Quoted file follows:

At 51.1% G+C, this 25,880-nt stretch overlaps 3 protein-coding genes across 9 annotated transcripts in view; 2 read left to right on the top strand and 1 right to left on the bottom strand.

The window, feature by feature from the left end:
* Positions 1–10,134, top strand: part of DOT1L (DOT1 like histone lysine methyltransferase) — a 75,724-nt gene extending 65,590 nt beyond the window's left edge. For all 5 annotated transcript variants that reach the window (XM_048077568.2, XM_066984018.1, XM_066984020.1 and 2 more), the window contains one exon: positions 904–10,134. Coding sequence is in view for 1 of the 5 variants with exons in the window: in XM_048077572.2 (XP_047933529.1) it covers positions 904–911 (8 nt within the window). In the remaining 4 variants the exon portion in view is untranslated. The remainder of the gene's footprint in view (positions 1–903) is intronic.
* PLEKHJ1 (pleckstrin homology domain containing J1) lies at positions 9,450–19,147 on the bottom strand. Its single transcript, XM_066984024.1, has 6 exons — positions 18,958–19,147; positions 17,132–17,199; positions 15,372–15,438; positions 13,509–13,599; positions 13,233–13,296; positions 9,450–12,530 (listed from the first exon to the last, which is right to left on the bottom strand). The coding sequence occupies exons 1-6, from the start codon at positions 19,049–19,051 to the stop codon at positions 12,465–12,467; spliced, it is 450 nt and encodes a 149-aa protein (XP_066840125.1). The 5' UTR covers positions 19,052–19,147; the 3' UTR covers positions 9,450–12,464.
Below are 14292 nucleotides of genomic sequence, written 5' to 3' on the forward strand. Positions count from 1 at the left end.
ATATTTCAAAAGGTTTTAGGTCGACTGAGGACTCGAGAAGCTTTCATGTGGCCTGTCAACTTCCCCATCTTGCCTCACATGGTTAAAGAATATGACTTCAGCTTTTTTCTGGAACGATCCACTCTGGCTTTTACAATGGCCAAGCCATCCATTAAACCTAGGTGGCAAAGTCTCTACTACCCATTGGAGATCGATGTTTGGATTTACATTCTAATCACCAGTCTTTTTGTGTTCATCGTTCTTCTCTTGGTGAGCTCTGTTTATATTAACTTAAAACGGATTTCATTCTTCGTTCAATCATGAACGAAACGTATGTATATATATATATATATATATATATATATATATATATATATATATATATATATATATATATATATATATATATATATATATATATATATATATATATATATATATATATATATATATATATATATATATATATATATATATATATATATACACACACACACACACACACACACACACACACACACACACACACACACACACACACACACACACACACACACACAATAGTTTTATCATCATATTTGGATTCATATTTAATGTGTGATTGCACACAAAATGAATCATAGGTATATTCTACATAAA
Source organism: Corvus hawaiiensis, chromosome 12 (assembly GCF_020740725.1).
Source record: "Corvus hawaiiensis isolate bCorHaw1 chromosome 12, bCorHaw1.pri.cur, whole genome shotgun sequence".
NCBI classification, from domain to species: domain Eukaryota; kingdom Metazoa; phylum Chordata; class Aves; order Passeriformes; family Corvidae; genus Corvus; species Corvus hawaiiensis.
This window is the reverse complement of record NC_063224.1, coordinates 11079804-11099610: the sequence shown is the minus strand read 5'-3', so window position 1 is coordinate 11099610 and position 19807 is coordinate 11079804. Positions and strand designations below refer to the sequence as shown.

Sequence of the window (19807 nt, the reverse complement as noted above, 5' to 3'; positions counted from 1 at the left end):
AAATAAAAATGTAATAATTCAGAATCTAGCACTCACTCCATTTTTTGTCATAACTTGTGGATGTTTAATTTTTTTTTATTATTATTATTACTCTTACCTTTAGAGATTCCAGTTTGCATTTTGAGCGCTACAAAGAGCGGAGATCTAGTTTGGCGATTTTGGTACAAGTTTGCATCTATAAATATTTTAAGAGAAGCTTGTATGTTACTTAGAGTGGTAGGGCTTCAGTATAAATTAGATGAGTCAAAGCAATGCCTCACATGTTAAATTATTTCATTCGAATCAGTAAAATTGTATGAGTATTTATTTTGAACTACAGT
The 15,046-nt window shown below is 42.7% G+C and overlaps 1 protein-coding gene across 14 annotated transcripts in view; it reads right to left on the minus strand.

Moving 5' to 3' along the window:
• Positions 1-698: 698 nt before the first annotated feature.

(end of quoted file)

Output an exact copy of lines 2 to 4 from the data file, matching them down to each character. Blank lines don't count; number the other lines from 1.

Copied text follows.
The window, feature by feature from the left end:
* Positions 1–10,134, top strand: part of DOT1L (DOT1 like histone lysine methyltransferase) — a 75,724-nt gene extending 65,590 nt beyond the window's left edge. For all 5 annotated transcript variants that reach the window (XM_048077568.2, XM_066984018.1, XM_066984020.1 and 2 more), the window contains one exon: positions 904–10,134. Coding sequence is in view for 1 of the 5 variants with exons in the window: in XM_048077572.2 (XP_047933529.1) it covers positions 904–911 (8 nt within the window). In the remaining 4 variants the exon portion in view is untranslated. The remainder of the gene's footprint in view (positions 1–903) is intronic.
* PLEKHJ1 (pleckstrin homology domain containing J1) lies at positions 9,450–19,147 on the bottom strand. Its single transcript, XM_066984024.1, has 6 exons — positions 18,958–19,147; positions 17,132–17,199; positions 15,372–15,438; positions 13,509–13,599; positions 13,233–13,296; positions 9,450–12,530 (listed from the first exon to the last, which is right to left on the bottom strand). The coding sequence occupies exons 1-6, from the start codon at positions 19,049–19,051 to the stop codon at positions 12,465–12,467; spliced, it is 450 nt and encodes a 149-aa protein (XP_066840125.1). The 5' UTR covers positions 19,052–19,147; the 3' UTR covers positions 9,450–12,464.